Maggie’s absence sits like a bitter, crumbling pill in the back of my throat, refusing to dislodge despite ample flushing with alcohol and tears.* As days pass, the crispness of my memories of my sweet love are beginning to fade, turning instead to fuzzy approximations. That which once was just a glance away I now have to pull from my mind and each time, less detail emerges. Meanwhile, as if to salt my wound, various legal barriers are complicating my attempts at getting her accounts “in order.”
*Yes, I know the imagery breaks down with the tears bit. I’m not swallowing my tears. But it sounds so good. Call it a literary indulgence.
It’s been far, far longer than I’ve ever gone without talking to my sweetheart since the day we met nearly 10 years ago. (June 14th will be the 10th anniversary of our first date.) It’s proving very difficult to break the connection between us. My heart and mind aches for that interaction that only Maggie can provide. Old beloved habits die hard. My body has taken up a new pattern that starts in my head and finishes in my heart. It happens in just a split second. First, I think “Oh, Maggie would like to hear about this” or “Hey, wonder what Maggie is doing” or “blah, blah, need to call Maggie, blah, blah.” My need to talk to her is no less automatic as is my need to breathe, purely subconsciously. Quick to follow is my conscious mind spilling cold water all over that urge. Then it hits my stomach. Know that weird sicky feeling you get when the roller coaster crests a hill too fast and your stomach seems to lurch upward? That’s it, the first physical symptom and it’s gone quickly. But that symptom is the cue for the corners of my mouth to turn south followed quickly by the eyes drifting downward. Finally, I let out a sad sigh while I listen to my heart beat inside my chest, thumping just a little bit slower than it did just a second before. Rinse with tears. Repeat sixty times per day.
Monday I attended a grief group called For the Love of Christi. It’s a local group started by a couple who were thrown into their own grieving nightmare when they lost their young, beautiful daughter years ago. Since, they’ve helped many, many people walk the same path I’m on, including a friend of mine’s dad. When I first arrived I got angry. How could any of these people understand what I’m feeling, I thought. They didn’t know Maggie nor did they know what she meant to me. And damn them all for pretending. But as I listened to them talk about their own journeys I realized that, yeah, they didn’t know Maggie but in their own lives they had their own shining star that was extinguished and who am I to judge who was qualified to feel the way I was feeling? They were obviously hurting and I felt genuine sadness for their loss.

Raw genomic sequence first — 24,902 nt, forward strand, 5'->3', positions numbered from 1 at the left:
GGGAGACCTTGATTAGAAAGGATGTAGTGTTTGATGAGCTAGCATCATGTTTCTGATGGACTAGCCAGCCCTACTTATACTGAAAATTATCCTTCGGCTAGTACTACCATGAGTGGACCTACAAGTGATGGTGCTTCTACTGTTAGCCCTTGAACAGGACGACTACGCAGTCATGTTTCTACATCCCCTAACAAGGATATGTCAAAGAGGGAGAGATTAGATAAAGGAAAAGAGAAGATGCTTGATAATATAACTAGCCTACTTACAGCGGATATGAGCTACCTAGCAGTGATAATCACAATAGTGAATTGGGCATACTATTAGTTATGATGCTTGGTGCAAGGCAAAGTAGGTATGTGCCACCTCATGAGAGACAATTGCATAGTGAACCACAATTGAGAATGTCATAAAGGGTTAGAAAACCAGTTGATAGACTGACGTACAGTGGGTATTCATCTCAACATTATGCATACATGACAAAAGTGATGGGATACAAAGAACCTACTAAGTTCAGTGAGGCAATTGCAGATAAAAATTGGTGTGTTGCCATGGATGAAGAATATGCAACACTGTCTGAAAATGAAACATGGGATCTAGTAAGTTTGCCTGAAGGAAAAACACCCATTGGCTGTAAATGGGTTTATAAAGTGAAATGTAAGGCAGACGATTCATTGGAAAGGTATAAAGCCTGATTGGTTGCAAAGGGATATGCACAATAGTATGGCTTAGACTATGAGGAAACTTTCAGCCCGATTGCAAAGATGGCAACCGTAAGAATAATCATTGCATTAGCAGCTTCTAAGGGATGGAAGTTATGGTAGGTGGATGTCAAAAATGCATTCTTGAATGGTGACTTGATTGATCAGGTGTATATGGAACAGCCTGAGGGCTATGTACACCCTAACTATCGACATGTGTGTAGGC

But, despite the similar circumstances, I didn’t really identify with them. Their loss seemed almost foreign to me. It was distant and something I could walk away from. Somehow mine was different. Maybe it was our difference in age (I was by far the youngest in the Lost Spouse group.) Maybe it was the difference in the length of time we’d been on this journey (the average was much closer to two years than my piddly two weeks, with some at four+ years.) Maybe it was that they were all women (with the exception of one guy who had just recently lost his wife, another very sad story.) Regardless, after it was over I felt proud and surprisingly tranquil. For after listening to what they had to say I realized that, yeah, while this sucks and is tough, I’m doing ok. In fact, I think I’m doing better than ok. I’m healing.
I’m not afraid to cry. Heck, I did just last night at Star Trek, although that’s a little embarrassing (Really, who cries at a Star Trek movie? Apparently me…) But I think of every tear that I cry as a salty little chisel that is falling on this huge, beautiful block of What’s Next. What’s Next is a precious and amazing substance made up of a mixture of What Was, What Is and something else, something mysterious. As each tear-shaped chisel hits the large block it carves out a tiny, tiny chunk of What’s Next. What’s Next is very, very hard so no less than a million tears will have to fall to have any visible effect. But, over time, shaped by my tears, the block will eventually take shape and the inner beauty of What’s Next will emerge. I know it’s going to be magical. How could it be any other way? For part of What’s Next is What Was. And What Was was the most beautiful thing I’d ever seen.